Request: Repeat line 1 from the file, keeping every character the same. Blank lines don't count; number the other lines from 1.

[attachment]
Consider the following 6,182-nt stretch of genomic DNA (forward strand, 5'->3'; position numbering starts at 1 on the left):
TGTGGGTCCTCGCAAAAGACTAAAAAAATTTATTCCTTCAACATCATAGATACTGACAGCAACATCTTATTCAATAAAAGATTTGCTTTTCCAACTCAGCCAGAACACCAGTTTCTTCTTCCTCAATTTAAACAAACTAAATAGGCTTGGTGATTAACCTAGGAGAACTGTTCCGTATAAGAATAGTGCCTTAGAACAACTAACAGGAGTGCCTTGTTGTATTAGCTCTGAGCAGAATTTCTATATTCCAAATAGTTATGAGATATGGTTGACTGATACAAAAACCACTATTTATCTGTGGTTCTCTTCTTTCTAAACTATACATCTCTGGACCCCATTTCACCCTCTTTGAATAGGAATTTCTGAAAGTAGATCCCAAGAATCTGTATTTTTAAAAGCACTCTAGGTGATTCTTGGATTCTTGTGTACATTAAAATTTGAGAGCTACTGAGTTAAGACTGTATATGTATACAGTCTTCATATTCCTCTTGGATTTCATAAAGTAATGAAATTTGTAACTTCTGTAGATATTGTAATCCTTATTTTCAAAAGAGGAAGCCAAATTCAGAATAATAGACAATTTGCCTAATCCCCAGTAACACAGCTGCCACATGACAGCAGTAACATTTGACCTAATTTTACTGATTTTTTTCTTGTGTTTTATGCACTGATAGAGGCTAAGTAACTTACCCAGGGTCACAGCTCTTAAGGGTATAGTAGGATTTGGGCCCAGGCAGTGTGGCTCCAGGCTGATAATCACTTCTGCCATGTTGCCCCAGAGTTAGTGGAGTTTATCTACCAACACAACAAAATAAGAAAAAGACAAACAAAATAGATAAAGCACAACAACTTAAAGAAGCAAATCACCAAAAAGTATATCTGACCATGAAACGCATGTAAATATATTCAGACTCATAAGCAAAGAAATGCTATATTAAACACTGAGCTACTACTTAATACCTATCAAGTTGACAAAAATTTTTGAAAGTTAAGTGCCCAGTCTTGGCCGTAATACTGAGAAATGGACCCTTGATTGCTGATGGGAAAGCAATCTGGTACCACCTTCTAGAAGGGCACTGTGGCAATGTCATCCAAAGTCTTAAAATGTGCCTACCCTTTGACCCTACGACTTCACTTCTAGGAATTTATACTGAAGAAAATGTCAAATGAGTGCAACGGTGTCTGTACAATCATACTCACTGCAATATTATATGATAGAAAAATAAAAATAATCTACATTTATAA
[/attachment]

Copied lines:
Consider the following 6,182-nt stretch of genomic DNA (forward strand, 5'->3'; position numbering starts at 1 on the left):